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« Reply #23 on: December 24, 2019, 06:37:14 AM »

Would like to add a "folded uipole", maybe "dual band shortened folded unipole" would be a better description to use on 80M and 160M. My tower is 70' tall. However have not found much on measurements online. Any ideas?  I have space for some ground radials, but not a perfect circle of radials around the tower.

Ok, here is the best I can do for now for a 70 ft. tall triangular metallic tower with a 1 ft. face for 1.9 MHz. This was scaled from one of our broadcast towers. ...


Thought I'd start a study of that folded unipole system using NEC4.2 (see the graphic below).  The gain of that system shown for a perfect Earth is only 0.19 dB less than that of a perfect, unloaded, 90 monopole base-driven against a perfect ground plane.

Less than perfect conductivity of the ground plane reduces the gain of both of those configurations.  For an example, if the folded unipole was using a single, 8' ground rod at its base buried in 5 mS/m Earth, then its NEC4.2 far-field gain would drop to -9.1 dBi, and its feedpoint Z would be about 94 +j 278 Ω.

Is this data, so far, ~consistent with what would be expected?

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« Reply #24 on: December 25, 2019, 10:25:24 AM »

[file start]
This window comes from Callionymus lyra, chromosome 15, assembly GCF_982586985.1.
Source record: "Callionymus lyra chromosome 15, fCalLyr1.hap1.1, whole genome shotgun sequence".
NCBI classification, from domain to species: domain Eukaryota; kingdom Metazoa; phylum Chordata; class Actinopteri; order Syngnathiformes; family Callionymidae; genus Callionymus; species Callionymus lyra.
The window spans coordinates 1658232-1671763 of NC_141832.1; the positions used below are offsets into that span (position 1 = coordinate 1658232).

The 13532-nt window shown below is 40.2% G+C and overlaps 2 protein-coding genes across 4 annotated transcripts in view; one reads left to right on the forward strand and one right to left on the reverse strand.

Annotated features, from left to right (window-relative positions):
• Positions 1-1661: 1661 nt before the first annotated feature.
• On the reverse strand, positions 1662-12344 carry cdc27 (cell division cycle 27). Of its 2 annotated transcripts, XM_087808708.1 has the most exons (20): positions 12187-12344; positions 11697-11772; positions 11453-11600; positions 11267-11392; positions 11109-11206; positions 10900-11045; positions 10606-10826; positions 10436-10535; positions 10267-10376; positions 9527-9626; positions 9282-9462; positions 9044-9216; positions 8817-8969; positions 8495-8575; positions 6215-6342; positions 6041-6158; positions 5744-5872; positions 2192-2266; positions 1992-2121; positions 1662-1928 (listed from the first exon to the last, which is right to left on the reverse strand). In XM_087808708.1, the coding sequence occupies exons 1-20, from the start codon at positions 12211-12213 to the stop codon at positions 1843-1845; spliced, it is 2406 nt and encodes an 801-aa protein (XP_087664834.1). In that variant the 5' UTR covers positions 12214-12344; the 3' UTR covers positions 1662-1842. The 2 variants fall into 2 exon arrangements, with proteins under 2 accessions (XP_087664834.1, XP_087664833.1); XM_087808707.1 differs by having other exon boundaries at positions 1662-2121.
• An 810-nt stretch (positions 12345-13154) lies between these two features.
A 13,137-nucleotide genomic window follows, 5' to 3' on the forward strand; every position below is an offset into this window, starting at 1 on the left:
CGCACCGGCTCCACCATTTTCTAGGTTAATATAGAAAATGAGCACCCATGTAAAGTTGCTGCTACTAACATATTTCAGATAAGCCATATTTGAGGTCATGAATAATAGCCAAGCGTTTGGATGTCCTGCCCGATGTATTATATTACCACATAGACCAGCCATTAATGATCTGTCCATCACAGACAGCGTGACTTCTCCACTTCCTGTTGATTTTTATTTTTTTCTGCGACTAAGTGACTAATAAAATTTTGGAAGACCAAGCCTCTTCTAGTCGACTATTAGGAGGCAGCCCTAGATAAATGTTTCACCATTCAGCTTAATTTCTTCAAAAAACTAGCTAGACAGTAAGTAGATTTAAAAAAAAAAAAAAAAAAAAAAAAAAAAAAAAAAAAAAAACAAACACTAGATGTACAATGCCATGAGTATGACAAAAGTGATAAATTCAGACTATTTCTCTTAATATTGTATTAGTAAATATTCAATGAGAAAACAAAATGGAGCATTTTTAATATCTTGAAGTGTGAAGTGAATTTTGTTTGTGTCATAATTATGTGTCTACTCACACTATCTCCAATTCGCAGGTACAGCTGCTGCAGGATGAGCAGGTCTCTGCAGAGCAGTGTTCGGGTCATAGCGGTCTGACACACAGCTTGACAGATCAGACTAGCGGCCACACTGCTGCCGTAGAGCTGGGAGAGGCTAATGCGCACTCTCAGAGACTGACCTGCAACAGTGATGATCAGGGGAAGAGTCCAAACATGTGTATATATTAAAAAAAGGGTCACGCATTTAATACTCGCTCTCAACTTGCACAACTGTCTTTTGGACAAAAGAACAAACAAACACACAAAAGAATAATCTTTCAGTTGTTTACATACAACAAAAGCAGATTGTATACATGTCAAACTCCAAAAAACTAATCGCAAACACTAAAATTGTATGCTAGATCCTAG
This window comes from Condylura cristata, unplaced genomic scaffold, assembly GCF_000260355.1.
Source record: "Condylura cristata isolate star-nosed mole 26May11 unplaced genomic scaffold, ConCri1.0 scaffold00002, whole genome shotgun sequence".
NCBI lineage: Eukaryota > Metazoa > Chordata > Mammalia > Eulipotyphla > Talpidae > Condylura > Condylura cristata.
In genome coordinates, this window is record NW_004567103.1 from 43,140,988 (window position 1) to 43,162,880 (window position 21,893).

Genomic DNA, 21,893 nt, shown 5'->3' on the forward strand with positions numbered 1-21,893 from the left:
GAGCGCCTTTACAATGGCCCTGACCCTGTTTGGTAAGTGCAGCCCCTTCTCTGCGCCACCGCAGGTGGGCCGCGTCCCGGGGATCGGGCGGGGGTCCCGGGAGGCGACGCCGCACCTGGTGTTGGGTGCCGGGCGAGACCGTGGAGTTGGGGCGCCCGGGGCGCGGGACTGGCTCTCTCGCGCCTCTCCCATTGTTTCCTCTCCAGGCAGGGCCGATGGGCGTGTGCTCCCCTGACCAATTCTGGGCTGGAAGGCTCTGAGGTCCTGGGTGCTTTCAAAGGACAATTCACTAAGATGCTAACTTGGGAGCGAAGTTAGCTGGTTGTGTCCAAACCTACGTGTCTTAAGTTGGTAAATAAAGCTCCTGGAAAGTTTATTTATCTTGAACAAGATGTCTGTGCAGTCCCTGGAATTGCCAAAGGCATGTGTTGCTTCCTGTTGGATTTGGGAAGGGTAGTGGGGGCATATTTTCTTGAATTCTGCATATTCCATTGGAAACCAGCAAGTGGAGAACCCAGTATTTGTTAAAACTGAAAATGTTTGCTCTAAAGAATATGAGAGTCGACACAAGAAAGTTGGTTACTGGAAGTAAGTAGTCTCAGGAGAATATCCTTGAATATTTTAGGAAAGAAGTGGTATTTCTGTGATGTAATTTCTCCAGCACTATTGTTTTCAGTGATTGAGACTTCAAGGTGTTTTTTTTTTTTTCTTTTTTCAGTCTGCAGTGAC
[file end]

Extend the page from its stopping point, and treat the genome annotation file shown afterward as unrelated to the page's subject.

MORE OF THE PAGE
Now I see where I went wrong, I think somebody a way back said something about feeding it somewhere above the bottom ring, I saw that as shunt feeding a grounded tower. Like a series fed insulated from ground tower that's still a quarter wave with the current node at the bottom and a high vertical takeoff angle, an ordinary 1/4 wave ground plane.

The whole idea behind a grounded vertical folded unipole is twofold, first the tower is shorter saving expensive steel, and it also has a low vertical takeoff angle that provides a longer direct wave (ground wave is different being long range VLF) thus larger primary and secondary contours aka listener area. That's because the 90 degree point aka current node is at the top of the tower instead of the bottom. The beauty of the beast is longer sky wave propagation for great DX on the longer wavelength bands of 160 and 75-80M. I can't speak on 40M because when the band goes long at night it's clobbered by Area 1 SW broadcasters beginning mid afternoon on the right coast, there goes 4M AM, bye bye. Yeah, there are still a few around, just enough to crowd us down to that tiny slice of CW only at the bottom of the band.

Now did I say anything you guys don't already know? (;->)